HandlingThe Pentax RZ18 isn't the most stylish compact camera we've seen this year. In fact, the rather unflattering build and finish serve as a reminder that Pentax is out to keep the cost of this camera down to a minimum. The camera has a thin matte black plastic casing, and even though its textured surface feels quite nice to handle, the buttons aren't particularly pleasant to use. It would have been nice to see some kind of handle to improve grip too, or at least a rubber strip instead of the flat indent that's supposed to serve as a thumb-rest.
On the upside, the controls don't wobble or feel loose and they aren't stiff or hard to press, even if the four-way pad flexes when you press on it. All in all, the camera has been built and assembled with care. We liked the textured finish of the black RZ18 we were sent to test and, in the absence of a handle (see above), it helped us keep firm hold of the camera. The interface is nice and simple and although the menus aren't very stylish, they're clear and easy to read.
The screen definition of 460,000 dots is pretty standard for a mid-range compact, but the TN screen panel is a bit of a let-down. This type of screen has tight viewing angles, and so the LCD looks black when viewed from below. Don't rely on the screen for sorting and deleting photos either, as the weak gamma means that light greys will look white onscreen. Similarly, although the colour temperature is excellent, colours aren't reproduced with any kind of accuracy on the RZ18 screen.
The RZ18 is a camera that's easy to use, but the menus are a bit rough and ready. The overall design (complete with pixelated typeface!) is pretty basic and abbreviations aren't always as clear as they could be.
ResponsivenessThe autofocus is reasonably speedy, working in under half a second in good light and under a second in low light. It's not always that consistent, however. For example, in low light, the camera sometimes focuses at 7/10 ths of a second, but sometimes dithers for over a second and a half and occasionally refuses to focus at all. At telephoto settings, focusing can be a bit hit and miss too—you're best bet is to force the AF to lock on by half-pressing the shutter-release button and making sure the shot's in focus before you take a picture.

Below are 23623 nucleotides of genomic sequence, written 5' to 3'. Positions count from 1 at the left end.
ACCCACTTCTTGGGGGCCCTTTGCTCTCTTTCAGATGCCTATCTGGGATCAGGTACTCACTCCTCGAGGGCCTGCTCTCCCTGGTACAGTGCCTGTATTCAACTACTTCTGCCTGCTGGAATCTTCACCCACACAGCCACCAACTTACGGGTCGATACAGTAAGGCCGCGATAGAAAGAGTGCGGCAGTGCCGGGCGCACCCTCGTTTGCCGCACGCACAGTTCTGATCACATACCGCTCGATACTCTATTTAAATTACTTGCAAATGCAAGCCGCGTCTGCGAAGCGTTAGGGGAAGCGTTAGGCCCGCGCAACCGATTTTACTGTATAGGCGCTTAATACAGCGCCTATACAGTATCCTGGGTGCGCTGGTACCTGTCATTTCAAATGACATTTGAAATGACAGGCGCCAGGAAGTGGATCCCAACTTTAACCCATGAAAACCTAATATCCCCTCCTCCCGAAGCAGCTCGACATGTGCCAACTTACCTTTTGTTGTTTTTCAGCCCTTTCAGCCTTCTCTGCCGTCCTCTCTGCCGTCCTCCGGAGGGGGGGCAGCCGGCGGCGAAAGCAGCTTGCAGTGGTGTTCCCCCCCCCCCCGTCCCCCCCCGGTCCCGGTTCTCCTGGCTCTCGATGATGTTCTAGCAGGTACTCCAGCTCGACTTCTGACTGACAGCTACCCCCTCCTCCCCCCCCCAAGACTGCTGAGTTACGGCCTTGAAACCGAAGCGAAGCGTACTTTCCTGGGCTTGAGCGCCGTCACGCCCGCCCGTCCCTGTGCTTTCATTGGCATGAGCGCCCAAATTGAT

Bearing in mind that the RZ18 has an 18x zoom lens, the start-up time of 2.2 seconds is about average. The photo-to-photo turnaround of 2.7 seconds is a bit disappointing though, and the 0.7 fps continuous shooting mode is pretty slow too.
Picture QualityThe Pentax RZ18 lens has the same set of tech specs as the Nikon S9100, with an 18x zoom equivalent to 25-450 mm and aperture settings of f/3.5-5.9. However, unlike its Nikon counterpart, this camera doesn't have a BSI CMOS sensor, and instead comes with a classic 16-Megapixel CCD.
The RZ18 tends to take pictures that are quite dense (low exposure) to try and mask digital noise. Sensitivity is nothing to write home about, and while noise is controlled well (smoothing and granularity under control) up to 400 ISO, things go downhill at 800 ISO, as the camera tries to counteract granularity with smoothing that's so strong it's even visible on a 4" x 6" print (10 x 15 cm). The 6400 ISO setting is just plain ridiculous, as even a 2" x 3" (6 x 8 cm) print would look blurred!
The lens doesn't give consistent performances. At wide-angle settings, the frame isn't as sharp around the edges and a few coloured fringes can be seen in full-size shots. Don't get us wrong, it's still decent enough—while the Sony HX9V and Canon SX230 both do better, plenty of other camera lenses do a much worse job. However, quality degrades as you start to zoom. At around 200 mm, pictures aren't particularly sharp anywhere in the frame and the edges are just plain blurred! Things improve towards the maximum telephoto settings but, all in all, the lens isn't really a strong point for the RZ18.
The stabilisation system didn't prove particularly effective in our Barbie without flash test. The RZ18 has to push up to 800 ISO to take a picture that's reasonably sharp, and even then the shot doesn't look consistently clear until 1600 ISO. We also noticed that the camera struggled to set the white balance correctly under incandescent light.